1. The contractual approach to remoteness (the reasonable contemplation of the parties at the date of the contract) seems to be more restrictive than the tortious approach (what was reasonably foreseeable at the date of the breach). However, the courts seem to be prepared to approach the “reasonable contemplation” in a relatively loose manner as the Court of Appeal did in this case. In practical terms, that meant the outcome was the same whichever approach was adopted. The position may however be different where the loss is of a type outside the parties’ reasonable contemplation: losses resulting from a market collapse (as in Saamco) may be an example.

    In summary, the contractual “collar” may be so loose as to make little difference from the tortious approach but the applicable “cap” may be significant. The Court of Appeal was clear, however, that its decision does not re-open earlier decisions concerning, for example, the limitation period in tort (which runs from the date of the claimant’s loss not the defendant’s breach of duty).
  2. The consideration of loss of chance is interesting. The position seems to be that where a claimant claims a generic loss of profits it will have to prove that loss on the balance of probabilities. By contrast, if the claimant claims the loss of a specific chance (in this case the Nomura retainer) the loss will be assessed on a loss of chance basis. The outcome may be capricious: as the court observed, if the lost chance is assessed at a 30 per cent chance the claimant is advantaged by the loss of chance approach but if the chance is assessed at 70 per cent the claimant is disadvantaged as he would then have recovered 100 per cent on the balance of probability basis.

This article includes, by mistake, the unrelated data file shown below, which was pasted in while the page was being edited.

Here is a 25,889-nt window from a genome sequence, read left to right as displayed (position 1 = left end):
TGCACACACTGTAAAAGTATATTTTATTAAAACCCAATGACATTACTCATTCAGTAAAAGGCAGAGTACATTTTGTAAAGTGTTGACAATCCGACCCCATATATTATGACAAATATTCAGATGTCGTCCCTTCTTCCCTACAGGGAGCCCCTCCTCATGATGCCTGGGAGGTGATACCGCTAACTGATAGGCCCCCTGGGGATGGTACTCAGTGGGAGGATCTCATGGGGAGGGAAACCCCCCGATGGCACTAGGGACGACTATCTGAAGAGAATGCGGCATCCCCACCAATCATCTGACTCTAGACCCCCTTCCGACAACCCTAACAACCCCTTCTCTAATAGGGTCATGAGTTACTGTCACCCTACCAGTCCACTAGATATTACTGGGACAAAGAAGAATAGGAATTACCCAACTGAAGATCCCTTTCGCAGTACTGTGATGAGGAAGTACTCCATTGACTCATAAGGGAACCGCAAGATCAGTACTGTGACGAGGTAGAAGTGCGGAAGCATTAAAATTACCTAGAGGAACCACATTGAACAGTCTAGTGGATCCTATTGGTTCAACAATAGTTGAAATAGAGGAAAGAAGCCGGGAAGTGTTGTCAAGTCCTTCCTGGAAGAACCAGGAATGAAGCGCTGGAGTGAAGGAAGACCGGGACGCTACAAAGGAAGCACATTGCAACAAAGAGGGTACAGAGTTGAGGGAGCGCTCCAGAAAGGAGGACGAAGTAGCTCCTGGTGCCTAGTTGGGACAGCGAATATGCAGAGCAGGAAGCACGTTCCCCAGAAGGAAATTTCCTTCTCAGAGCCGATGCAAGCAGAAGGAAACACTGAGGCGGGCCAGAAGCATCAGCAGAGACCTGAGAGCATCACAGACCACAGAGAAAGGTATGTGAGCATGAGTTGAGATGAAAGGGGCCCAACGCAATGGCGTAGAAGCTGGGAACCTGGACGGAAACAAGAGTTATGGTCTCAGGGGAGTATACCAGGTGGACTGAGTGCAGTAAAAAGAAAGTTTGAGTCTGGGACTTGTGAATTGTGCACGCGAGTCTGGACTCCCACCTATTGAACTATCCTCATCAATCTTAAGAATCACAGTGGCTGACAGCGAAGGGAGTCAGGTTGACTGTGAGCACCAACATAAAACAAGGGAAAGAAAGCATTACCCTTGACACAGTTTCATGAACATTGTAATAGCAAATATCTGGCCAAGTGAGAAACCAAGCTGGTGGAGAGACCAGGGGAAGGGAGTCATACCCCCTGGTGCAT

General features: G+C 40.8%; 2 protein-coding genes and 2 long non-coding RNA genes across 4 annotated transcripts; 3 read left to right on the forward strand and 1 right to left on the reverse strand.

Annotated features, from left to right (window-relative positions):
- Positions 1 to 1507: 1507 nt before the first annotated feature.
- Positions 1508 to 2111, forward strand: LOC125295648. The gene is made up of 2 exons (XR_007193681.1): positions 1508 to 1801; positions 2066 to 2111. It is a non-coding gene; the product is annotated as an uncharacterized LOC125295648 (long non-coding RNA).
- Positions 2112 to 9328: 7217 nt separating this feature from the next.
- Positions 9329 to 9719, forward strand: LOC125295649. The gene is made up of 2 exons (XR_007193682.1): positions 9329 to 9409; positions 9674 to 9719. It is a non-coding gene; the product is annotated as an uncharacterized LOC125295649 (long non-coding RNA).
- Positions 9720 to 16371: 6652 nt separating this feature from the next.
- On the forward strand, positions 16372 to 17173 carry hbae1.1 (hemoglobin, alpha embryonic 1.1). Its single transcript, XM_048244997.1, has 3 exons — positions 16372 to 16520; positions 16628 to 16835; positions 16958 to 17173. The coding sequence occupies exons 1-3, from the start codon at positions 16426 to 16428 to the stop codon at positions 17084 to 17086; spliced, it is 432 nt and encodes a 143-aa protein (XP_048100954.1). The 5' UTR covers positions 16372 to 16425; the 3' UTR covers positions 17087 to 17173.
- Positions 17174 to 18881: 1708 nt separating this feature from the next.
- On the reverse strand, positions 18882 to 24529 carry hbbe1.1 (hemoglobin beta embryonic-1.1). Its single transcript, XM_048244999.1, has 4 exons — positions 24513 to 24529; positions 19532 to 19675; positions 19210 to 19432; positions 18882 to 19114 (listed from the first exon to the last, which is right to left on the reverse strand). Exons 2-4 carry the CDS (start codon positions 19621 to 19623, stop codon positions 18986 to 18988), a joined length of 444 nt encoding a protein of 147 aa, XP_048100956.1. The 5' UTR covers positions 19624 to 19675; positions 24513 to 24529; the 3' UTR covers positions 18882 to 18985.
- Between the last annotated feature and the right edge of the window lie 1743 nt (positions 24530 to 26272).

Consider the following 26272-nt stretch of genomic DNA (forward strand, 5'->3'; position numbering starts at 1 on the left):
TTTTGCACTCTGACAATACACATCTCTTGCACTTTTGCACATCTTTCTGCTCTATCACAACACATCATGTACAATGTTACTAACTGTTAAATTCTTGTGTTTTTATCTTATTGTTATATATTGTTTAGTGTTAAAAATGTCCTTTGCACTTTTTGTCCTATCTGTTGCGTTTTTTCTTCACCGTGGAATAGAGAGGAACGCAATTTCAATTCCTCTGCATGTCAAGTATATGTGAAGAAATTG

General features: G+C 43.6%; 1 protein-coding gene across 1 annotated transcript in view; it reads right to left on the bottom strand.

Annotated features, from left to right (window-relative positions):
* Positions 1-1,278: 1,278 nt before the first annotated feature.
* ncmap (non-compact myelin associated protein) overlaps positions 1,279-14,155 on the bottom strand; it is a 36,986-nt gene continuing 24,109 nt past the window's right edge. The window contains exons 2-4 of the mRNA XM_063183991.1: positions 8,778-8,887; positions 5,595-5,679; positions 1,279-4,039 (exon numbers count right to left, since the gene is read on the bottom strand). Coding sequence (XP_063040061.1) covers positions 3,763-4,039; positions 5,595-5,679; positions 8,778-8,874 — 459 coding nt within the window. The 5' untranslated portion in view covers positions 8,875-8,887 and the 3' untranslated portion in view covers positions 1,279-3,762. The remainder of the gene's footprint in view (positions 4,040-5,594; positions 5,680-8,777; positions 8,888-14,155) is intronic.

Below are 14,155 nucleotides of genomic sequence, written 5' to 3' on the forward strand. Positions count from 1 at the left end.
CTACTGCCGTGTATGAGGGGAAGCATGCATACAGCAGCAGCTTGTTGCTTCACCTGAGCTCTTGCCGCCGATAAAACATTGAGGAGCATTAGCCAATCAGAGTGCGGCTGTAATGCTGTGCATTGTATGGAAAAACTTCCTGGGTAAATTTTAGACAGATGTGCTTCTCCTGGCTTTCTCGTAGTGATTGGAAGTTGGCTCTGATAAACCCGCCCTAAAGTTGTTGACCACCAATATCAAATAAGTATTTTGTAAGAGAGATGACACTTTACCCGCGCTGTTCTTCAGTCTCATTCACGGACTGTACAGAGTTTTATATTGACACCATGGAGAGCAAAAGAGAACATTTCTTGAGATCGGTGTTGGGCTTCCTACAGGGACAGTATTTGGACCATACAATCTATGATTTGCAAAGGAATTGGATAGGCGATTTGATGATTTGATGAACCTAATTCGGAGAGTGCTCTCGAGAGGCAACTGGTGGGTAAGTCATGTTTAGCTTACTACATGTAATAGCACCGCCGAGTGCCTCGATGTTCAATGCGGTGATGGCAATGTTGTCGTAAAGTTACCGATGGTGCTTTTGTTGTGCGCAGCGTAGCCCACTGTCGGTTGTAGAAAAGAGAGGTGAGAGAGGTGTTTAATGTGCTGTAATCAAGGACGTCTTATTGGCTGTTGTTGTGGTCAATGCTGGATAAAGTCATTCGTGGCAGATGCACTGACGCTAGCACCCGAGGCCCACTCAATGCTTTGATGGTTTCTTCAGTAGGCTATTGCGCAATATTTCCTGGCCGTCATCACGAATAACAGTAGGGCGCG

3. The Court of Appeal’s findings on the February 2009 issue may have risk management implications. When a client seeks clarification of earlier advice, it may be sensible for the solicitor to establish exactly what the client wants the solicitor to do. That said, in most cases the client will probably want further advice (whether it is prepared to pay may be more contentious) but at least the position will be clear.